Melville ends Bartleby the Scrivener with "one little item of rumor . . . Bartleby had been a subordinate clerk in the Dead Letter Office at Washington, from which he had been suddenly removed by a change in administration. [Melville, Bartleby, 154.] " Melville had begun his writing career with financial and critical success. This success had been "suddenly removed by a change" in the fickle affection of his critics and public. "Dead letters! does it not sound like dead men?" [Ibid., 155.] Melville had no idea that his own letters would not be sent to the Dead Letter Office to be burned, that in fact his letters would immortalize him, but he never stopped writing; even when he thought no one was listening.
Jack's A Fake Novel about the Life of Arthur Rimbaud begins in The Dead Letter Office. "You can't close the door. It is in the future." Melville told Jack. [Spicer, CB, 149.] American literary history forced Jack to look east, even if it was only to locate himself west.
So to me by an immediate revelation.
-Anne Hutchinson at her trial
It is a kind of social superstition to suppose that to be truly friendly one must be saying friendly words all the time any more than be doing friendly deeds continually; - true friendliness, like true religion, being in a sort independent of works.
-Melville in The Confidence Man
The Word before Whom all of us are Witless.
The Antinomian controversy, which very briefly summarized was the distinction between a covenant of grace and a covenant of works, can be found throughout Melville's work. A covenant of grace allows anyone direct access to divine grace. One simply knows one is saved, but one cannot achieve it through acts or works. A covenant of works allows one to masquerade as a saved person and lends itself to a market economy, the fostering of capitalism, and to a commodity fetishism which allows an object to represent human attributes. [Charles Sellers in The Market Revolution writes "antinomianism asserted the subsistence world's commitment to communal love against the market's competitive ethic."] In a society based on works a person can gain the public's confidence through his clothes. On the stage of the Fidele Melville's Confidence Man changes character by changing his clothes. Michael Rogin writes:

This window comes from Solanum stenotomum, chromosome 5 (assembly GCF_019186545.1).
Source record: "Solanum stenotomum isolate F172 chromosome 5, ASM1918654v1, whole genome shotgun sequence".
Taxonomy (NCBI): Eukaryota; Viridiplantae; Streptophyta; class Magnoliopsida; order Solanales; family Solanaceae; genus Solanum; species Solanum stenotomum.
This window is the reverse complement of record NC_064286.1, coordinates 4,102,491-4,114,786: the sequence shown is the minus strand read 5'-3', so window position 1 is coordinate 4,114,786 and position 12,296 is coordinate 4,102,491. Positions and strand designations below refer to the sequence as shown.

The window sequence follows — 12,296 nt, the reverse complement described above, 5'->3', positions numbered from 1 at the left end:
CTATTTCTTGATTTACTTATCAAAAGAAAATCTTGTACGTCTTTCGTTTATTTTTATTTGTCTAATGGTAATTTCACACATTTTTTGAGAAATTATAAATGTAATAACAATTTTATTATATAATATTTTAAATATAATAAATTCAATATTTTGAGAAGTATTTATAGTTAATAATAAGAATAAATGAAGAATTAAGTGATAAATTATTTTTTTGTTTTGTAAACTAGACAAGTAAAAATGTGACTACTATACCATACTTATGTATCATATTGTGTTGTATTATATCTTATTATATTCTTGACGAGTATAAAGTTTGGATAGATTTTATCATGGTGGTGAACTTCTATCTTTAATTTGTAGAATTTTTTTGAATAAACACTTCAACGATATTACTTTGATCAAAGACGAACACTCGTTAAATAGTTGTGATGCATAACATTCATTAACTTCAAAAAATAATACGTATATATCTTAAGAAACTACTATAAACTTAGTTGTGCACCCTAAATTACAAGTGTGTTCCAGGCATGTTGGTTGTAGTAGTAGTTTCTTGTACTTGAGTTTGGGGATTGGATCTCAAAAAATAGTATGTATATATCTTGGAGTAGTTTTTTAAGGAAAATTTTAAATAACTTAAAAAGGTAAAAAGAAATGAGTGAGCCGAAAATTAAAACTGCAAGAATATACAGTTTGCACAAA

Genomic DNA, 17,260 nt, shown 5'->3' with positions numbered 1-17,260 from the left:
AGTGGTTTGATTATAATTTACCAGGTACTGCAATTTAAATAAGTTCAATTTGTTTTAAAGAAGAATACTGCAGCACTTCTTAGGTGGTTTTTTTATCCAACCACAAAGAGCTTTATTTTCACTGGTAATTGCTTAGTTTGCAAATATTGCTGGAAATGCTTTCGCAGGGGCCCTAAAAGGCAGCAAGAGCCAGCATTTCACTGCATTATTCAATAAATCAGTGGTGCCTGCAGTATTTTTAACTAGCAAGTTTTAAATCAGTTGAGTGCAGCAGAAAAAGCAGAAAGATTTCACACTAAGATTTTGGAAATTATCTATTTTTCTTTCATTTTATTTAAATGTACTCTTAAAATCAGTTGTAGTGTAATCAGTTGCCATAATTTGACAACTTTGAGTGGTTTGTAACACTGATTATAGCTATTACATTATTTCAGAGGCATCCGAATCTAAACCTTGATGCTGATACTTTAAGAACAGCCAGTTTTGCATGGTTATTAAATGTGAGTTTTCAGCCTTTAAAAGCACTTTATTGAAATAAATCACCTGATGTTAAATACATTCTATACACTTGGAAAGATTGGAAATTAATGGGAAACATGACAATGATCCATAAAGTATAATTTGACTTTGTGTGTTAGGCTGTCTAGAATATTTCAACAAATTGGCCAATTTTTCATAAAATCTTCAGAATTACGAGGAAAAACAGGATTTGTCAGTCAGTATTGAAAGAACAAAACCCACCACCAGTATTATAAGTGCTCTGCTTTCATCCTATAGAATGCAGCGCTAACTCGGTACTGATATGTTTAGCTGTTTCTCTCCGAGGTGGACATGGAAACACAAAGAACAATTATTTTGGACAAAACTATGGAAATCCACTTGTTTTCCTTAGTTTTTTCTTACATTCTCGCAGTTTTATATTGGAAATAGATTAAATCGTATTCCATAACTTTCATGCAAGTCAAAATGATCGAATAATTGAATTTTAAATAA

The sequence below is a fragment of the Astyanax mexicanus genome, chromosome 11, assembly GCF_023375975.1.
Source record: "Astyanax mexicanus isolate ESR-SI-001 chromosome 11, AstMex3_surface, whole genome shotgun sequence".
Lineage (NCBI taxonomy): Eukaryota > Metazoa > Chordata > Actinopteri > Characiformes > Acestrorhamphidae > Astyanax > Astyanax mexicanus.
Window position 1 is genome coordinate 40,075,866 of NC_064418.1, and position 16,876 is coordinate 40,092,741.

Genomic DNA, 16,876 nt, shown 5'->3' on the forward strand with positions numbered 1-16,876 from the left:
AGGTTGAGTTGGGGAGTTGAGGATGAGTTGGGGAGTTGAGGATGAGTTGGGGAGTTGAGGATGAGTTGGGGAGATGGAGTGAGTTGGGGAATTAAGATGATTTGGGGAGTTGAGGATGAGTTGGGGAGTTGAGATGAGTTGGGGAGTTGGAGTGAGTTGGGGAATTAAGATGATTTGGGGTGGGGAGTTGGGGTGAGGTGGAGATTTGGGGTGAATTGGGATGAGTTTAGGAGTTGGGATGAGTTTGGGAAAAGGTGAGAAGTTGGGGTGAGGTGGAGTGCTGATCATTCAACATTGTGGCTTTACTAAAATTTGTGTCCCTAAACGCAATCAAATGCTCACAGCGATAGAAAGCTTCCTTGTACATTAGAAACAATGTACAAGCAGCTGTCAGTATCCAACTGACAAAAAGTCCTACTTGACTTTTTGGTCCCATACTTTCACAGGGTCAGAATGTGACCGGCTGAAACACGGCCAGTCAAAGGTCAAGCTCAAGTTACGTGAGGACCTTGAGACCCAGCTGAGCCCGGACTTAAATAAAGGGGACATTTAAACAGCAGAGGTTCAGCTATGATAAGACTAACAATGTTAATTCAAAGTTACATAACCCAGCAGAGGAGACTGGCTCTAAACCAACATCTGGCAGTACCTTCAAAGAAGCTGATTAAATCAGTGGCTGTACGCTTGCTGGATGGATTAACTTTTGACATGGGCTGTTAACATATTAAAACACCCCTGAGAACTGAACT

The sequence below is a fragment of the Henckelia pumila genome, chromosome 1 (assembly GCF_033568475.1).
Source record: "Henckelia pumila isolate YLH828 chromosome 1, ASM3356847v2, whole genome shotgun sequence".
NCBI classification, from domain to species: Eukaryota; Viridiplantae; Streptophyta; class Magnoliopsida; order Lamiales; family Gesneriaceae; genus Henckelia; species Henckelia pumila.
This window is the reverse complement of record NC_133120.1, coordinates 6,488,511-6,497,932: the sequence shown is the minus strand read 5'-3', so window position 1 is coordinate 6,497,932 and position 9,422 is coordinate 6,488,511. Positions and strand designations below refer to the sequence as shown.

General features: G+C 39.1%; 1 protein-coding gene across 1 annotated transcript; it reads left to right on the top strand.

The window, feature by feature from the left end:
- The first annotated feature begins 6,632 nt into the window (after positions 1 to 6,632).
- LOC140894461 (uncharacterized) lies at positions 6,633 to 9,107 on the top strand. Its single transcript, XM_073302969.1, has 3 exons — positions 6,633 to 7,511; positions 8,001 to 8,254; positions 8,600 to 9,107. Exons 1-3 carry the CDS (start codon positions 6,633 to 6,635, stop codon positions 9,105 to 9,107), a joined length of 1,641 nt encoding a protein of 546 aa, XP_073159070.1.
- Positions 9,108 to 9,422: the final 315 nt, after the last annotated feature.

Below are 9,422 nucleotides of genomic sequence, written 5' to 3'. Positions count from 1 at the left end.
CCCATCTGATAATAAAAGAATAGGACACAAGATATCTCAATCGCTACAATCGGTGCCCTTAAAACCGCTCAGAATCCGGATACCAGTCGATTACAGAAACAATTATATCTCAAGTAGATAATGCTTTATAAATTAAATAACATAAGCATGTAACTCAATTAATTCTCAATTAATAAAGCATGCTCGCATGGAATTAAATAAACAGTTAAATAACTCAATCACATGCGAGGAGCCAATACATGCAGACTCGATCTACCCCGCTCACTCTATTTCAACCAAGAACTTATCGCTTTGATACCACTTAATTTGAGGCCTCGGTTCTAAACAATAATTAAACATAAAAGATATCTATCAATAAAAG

Men are not what they seem on the Fidele, but that is not because
they have true selves hidden under their clothing. There are only
the costumes with no one inside. Clothes have lost their
connection to a self, even to a hidden one revealed by the clues
A covenant of grace is Hawthorne saying "No! in thunder".
A covenant of works is writing "the other way".
A covenant of grace as opposed to a covenant of works could also be a metaphor for Jack's poetics. A person is saved by an act of divine grace. It has nothing to do with the person. The recognition of God's message or entrance is her only role. Listening. Much like the poet who is a receiver of dictation from an Outside. (I make no claims that Jack's Outside was God.) There are, of course, differences. "Against pride in 'works' Cotton set the true measure of the saint. He was 'Meek in Spirit & Merciful, and Mourning for Sin'." [David D. Hall, ed., The Antinomian Controversy, 1636-1638, (Durham: Duke University Press, 1990.), 16.] Jack said of dictation "it takes a tremendous amount of patience" but "it doesn't take humility, since I've never seen a humble poet." [Gizzi, 14.] I assume being saved was a good thing but being a receiver of poetry wasn't necessarily so. The Outside was not a superior entity. Jack compared dictation to being "a host to this parasite" and warned that "this Martian, this ghost, whatever the hell it is, may be just as dumb in its own way as you are". [Gizzi, 15.]